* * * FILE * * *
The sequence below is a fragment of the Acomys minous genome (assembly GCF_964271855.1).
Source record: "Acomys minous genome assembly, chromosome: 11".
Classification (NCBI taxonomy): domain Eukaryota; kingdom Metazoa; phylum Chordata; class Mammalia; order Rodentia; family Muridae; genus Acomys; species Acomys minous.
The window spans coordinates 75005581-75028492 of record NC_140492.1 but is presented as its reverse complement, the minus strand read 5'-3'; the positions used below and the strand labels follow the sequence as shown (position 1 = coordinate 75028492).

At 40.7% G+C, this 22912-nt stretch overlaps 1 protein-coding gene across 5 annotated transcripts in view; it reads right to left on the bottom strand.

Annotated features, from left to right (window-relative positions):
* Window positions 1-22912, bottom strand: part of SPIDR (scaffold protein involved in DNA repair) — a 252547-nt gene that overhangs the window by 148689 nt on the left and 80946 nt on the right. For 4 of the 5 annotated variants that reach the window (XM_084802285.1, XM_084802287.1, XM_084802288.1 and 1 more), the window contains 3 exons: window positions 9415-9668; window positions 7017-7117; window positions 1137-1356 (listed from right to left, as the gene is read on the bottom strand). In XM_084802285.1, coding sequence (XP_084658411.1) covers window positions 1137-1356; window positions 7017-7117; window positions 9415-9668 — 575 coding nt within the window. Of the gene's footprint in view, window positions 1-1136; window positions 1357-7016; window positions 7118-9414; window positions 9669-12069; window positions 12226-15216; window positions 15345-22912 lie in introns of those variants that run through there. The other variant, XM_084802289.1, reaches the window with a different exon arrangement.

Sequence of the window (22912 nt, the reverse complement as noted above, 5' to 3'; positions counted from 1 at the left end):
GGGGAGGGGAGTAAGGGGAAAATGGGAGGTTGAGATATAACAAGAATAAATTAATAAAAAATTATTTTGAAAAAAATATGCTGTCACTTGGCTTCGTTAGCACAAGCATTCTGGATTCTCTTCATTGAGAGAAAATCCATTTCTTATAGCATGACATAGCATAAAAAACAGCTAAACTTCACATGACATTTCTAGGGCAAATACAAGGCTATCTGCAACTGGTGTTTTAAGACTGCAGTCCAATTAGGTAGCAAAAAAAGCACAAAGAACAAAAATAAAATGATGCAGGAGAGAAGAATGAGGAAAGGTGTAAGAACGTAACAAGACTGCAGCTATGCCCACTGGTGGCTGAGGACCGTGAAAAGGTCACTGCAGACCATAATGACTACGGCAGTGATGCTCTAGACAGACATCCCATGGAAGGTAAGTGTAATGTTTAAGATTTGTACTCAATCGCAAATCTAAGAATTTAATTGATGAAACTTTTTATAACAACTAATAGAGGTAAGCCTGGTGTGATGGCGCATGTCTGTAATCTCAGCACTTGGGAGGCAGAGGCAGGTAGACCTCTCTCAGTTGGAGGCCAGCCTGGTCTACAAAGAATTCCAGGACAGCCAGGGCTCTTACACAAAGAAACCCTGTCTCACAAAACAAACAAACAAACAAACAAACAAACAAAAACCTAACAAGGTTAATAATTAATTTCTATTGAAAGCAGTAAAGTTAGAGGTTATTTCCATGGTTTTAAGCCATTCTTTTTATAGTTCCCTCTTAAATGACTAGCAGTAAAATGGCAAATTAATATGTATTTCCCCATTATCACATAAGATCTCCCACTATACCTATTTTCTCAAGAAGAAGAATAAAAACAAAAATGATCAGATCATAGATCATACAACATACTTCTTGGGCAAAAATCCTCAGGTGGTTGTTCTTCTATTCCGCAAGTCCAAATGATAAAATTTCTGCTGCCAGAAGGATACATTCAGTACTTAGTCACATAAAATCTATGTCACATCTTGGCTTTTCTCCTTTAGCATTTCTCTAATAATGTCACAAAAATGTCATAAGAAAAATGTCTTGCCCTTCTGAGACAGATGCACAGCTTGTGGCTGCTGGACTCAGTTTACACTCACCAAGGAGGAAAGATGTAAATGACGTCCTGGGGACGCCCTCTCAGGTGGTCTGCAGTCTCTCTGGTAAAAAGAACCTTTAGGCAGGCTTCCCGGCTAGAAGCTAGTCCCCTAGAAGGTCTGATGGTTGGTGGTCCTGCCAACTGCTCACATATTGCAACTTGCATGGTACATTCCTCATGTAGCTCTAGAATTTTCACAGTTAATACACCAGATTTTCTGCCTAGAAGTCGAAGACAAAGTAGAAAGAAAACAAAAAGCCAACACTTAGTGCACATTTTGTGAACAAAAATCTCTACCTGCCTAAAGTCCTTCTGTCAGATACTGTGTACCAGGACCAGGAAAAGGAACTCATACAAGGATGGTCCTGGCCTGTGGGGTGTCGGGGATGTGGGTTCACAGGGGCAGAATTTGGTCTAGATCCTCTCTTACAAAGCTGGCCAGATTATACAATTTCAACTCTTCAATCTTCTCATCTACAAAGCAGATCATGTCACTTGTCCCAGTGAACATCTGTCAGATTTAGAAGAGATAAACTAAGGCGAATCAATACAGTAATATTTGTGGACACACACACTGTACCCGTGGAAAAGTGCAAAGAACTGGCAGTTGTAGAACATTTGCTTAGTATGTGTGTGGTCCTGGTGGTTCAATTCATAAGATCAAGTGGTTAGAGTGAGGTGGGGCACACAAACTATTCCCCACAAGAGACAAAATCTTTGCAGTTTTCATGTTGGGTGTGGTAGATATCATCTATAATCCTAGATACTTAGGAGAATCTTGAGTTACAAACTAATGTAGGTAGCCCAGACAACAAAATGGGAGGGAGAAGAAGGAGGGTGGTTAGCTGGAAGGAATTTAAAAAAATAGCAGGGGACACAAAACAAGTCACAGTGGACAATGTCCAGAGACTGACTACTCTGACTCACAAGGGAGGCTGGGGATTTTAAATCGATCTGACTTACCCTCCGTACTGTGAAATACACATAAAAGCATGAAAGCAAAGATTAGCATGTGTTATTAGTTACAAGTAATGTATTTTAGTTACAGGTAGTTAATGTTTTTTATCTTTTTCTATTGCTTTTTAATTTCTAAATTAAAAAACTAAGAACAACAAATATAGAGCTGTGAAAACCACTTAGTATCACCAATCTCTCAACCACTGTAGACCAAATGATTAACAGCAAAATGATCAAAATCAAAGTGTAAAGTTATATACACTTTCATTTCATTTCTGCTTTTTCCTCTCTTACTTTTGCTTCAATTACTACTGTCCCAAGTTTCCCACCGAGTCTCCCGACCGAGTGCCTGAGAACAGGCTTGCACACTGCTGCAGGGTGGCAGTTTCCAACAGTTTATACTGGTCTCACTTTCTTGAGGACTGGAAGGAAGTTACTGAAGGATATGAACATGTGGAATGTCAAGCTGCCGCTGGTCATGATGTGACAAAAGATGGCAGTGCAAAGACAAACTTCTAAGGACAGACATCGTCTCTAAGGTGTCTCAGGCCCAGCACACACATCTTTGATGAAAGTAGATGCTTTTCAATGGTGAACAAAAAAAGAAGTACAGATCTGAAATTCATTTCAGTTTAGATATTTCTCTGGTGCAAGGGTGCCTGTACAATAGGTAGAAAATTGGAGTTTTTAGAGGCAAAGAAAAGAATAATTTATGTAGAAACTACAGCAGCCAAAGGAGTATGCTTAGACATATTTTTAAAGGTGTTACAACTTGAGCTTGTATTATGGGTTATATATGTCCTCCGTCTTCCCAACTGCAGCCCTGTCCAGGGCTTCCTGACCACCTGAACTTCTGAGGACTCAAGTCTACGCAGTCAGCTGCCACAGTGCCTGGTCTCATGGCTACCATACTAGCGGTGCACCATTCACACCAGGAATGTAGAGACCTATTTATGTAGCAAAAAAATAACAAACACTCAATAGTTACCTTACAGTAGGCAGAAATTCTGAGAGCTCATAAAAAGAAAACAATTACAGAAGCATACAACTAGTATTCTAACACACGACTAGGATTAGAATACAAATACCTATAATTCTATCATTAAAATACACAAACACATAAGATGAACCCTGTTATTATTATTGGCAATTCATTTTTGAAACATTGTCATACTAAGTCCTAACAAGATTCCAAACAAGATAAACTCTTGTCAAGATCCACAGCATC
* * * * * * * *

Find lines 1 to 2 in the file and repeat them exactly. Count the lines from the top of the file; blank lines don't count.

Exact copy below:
The sequence below is a fragment of the Acomys minous genome (assembly GCF_964271855.1).
Source record: "Acomys minous genome assembly, chromosome: 11".